How does an expermiment of flipping a coins from two times to 170 times relate to studying allele frequencies in population?
A coin has two sides--heads or tails. One could flip a coin to represent the possibility of producing a female or male offspring. Females are XX and their egg cell contains one X chromosome, due to meiosis. Males are XY and they can either produce a sperm cell with an X chromosome, or a Y chromosome. There is a fifty-fifty chance of either an X sperm or a Y sperm joining with an egg at fertilization. If an X sperm joins an X egg, a female is produced. If a Y sperm joins an X egg, a male is produced. The coin flip can represent the chances of either an X or Y sperm fertilizing an egg. As the number of times the coin is flipped increases, the resulting ratio will approach the predicted 50:50 ratio. This is just one example. If an individual is heterozygous for a particular allele, for example--if a person has a gene for pigment(A) and a gene for albinism(a), there is a fifty-fifty chance for their gametes to have one or the other allele, every time a sex cell is produced by meiosis.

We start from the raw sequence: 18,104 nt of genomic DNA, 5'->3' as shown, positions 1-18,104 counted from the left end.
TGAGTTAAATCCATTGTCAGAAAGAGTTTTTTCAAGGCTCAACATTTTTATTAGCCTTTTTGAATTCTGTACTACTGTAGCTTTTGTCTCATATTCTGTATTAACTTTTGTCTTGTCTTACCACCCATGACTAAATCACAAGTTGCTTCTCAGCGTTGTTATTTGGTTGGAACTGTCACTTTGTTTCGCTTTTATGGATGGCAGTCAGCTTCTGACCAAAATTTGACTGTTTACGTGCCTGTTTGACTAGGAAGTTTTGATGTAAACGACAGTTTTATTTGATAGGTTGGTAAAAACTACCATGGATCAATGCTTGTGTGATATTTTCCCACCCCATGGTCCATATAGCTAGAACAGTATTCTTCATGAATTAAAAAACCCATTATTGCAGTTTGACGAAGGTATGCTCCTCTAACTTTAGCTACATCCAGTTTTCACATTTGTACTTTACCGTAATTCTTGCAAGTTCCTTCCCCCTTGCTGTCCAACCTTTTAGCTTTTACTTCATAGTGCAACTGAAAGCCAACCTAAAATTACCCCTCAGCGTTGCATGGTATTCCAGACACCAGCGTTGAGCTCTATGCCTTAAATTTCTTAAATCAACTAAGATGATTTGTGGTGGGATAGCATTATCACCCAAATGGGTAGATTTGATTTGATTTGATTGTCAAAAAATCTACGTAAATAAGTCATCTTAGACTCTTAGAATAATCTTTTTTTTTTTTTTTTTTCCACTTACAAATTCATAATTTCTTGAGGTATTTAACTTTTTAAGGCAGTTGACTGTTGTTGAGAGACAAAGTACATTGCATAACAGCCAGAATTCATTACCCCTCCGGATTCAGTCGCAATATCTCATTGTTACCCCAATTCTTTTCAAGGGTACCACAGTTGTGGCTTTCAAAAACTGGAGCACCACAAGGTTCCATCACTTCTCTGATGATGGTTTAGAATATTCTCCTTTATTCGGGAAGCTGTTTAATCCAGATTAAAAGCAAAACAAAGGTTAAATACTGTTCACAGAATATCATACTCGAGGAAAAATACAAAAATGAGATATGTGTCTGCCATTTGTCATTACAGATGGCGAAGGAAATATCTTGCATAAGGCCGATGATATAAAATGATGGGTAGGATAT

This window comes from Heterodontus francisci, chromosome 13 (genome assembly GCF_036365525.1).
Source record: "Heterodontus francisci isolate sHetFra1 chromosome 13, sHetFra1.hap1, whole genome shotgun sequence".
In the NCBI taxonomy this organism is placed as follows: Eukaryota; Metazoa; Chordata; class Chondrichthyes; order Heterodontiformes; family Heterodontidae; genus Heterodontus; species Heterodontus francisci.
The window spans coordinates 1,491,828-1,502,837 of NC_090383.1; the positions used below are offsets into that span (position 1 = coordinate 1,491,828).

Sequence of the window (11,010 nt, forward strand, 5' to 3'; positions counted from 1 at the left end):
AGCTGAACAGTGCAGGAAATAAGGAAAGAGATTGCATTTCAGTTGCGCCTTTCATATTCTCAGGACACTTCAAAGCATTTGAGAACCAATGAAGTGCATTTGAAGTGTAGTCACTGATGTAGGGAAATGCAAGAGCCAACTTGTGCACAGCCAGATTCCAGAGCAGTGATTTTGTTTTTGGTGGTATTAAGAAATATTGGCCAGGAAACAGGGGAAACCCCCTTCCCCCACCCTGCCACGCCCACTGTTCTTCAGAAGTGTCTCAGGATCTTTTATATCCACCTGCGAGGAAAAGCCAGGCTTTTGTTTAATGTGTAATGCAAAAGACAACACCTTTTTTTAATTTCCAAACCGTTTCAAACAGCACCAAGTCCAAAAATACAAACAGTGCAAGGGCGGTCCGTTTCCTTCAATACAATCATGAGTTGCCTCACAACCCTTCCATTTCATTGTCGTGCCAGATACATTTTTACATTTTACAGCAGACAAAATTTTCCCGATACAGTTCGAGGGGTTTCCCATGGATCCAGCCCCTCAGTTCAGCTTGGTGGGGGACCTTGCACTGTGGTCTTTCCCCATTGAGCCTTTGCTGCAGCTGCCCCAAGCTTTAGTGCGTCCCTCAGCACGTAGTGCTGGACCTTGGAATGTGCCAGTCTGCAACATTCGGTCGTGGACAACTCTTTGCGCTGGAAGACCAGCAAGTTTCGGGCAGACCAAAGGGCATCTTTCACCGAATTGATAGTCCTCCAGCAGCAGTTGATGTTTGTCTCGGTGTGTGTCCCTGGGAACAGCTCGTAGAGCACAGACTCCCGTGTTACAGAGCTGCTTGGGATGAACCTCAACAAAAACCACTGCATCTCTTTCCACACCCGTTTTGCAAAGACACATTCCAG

A coin can represent an allele that is either dominant or recessive (one that follows standard inheritance) because a coin, like the alleles, are either or. A dominant allele (A) or a recessive allele (a) is passed on just as a coin is either heads or tails. By using a coin it shows that the chance of the dominant or recessive being passed on when the parent is heterozygous (Aa) is random. Every coin flip represents which form of the allele the parent will be passing on to the child.